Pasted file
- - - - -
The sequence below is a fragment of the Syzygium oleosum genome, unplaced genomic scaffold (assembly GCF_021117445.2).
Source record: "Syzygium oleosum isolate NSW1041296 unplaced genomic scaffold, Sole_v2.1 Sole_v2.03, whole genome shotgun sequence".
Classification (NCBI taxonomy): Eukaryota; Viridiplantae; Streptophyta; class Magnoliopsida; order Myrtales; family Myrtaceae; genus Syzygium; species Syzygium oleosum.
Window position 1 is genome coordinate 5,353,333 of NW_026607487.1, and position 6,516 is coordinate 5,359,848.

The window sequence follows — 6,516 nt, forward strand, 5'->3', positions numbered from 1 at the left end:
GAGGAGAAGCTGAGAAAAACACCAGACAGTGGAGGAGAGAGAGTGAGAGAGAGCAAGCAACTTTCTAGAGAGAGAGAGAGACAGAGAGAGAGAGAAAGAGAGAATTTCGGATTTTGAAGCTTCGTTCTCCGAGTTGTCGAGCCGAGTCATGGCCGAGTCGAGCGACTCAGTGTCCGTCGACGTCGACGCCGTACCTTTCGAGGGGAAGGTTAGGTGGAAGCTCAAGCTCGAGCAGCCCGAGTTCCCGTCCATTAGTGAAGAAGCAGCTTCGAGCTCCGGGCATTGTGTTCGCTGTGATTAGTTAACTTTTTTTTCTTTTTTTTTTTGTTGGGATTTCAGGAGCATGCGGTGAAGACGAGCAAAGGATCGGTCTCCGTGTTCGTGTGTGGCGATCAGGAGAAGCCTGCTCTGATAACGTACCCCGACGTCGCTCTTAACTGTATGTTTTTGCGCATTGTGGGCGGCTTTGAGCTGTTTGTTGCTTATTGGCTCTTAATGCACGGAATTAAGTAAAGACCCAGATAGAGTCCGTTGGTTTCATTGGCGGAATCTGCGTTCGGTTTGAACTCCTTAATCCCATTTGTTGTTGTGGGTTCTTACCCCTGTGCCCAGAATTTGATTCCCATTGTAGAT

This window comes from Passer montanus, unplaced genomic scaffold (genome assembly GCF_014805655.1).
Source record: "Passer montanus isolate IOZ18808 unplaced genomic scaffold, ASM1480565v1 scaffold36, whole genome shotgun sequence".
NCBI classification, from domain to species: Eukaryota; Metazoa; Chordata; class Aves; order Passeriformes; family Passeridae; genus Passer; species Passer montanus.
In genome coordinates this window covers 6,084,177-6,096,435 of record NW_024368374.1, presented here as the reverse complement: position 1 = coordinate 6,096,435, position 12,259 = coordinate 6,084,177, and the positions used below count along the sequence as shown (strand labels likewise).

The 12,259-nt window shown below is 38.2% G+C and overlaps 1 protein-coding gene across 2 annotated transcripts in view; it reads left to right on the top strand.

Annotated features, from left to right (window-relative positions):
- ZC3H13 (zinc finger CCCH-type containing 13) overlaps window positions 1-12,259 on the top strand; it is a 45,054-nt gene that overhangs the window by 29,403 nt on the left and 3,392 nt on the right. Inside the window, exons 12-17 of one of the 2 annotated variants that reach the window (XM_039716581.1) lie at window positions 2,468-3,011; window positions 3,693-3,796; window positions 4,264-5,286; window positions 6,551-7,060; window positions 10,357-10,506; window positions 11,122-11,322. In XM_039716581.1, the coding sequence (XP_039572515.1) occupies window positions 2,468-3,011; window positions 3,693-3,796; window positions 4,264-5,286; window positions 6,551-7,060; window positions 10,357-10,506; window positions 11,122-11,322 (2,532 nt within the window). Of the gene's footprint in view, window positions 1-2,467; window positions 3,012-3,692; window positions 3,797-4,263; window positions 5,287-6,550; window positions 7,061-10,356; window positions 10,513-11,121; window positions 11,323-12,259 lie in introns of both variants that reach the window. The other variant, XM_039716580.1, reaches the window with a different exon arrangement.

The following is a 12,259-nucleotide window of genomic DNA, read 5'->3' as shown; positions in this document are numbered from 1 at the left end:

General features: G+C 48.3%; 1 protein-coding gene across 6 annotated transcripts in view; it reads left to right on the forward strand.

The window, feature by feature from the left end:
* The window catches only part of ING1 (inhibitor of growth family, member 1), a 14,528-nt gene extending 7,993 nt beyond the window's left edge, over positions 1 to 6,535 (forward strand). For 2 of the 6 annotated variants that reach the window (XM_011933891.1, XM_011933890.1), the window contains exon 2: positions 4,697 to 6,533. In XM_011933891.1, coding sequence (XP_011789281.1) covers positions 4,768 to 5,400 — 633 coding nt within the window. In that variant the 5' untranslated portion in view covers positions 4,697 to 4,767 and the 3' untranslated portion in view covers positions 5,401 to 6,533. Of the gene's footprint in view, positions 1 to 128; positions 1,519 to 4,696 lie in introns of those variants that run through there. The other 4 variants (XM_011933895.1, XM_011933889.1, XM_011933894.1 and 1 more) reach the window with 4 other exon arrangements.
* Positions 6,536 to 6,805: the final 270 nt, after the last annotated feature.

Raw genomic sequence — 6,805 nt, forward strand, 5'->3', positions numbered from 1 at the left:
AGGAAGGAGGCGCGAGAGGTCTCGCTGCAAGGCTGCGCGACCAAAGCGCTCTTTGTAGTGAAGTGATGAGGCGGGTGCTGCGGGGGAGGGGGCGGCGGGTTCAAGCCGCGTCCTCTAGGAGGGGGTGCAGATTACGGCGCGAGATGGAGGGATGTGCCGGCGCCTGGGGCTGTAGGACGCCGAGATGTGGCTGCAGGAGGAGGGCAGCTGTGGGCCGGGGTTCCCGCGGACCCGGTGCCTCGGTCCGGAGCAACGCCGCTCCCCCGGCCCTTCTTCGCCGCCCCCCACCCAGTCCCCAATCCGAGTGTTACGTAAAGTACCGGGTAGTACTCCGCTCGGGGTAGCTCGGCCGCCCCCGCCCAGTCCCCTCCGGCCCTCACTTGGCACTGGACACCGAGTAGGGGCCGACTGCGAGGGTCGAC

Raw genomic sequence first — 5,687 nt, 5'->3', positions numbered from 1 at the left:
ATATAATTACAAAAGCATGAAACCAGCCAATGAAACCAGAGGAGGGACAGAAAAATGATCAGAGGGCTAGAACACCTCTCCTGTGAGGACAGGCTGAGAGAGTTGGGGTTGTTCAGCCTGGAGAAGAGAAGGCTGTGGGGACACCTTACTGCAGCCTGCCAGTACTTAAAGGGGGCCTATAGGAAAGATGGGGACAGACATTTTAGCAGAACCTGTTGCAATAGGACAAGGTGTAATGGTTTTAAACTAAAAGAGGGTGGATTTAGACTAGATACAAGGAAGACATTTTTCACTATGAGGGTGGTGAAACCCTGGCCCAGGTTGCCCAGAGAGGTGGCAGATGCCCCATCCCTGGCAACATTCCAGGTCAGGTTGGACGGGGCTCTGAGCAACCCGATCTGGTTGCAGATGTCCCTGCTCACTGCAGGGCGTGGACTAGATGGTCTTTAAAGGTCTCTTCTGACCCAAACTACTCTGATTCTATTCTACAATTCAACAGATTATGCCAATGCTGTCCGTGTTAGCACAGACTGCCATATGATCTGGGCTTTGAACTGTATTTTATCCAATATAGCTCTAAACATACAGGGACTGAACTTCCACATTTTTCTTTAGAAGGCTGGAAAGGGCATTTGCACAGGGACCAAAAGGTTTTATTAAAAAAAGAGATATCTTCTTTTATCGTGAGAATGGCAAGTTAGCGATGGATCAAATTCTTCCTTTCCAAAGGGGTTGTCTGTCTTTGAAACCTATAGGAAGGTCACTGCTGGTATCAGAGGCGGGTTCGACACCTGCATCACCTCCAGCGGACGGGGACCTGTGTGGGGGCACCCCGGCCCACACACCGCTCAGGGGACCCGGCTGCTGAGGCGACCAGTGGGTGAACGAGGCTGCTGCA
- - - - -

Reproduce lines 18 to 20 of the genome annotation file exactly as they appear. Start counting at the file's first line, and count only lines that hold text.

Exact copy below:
* Positions 6,536 to 6,805: the final 270 nt, after the last annotated feature.

Raw genomic sequence — 6,805 nt, forward strand, 5'->3', positions numbered from 1 at the left:
AGGAAGGAGGCGCGAGAGGTCTCGCTGCAAGGCTGCGCGACCAAAGCGCTCTTTGTAGTGAAGTGATGAGGCGGGTGCTGCGGGGGAGGGGGCGGCGGGTTCAAGCCGCGTCCTCTAGGAGGGGGTGCAGATTACGGCGCGAGATGGAGGGATGTGCCGGCGCCTGGGGCTGTAGGACGCCGAGATGTGGCTGCAGGAGGAGGGCAGCTGTGGGCCGGGGTTCCCGCGGACCCGGTGCCTCGGTCCGGAGCAACGCCGCTCCCCCGGCCCTTCTTCGCCGCCCCCCACCCAGTCCCCAATCCGAGTGTTACGTAAAGTACCGGGTAGTACTCCGCTCGGGGTAGCTCGGCCGCCCCCGCCCAGTCCCCTCCGGCCCTCACTTGGCACTGGACACCGAGTAGGGGCCGACTGCGAGGGTCGAC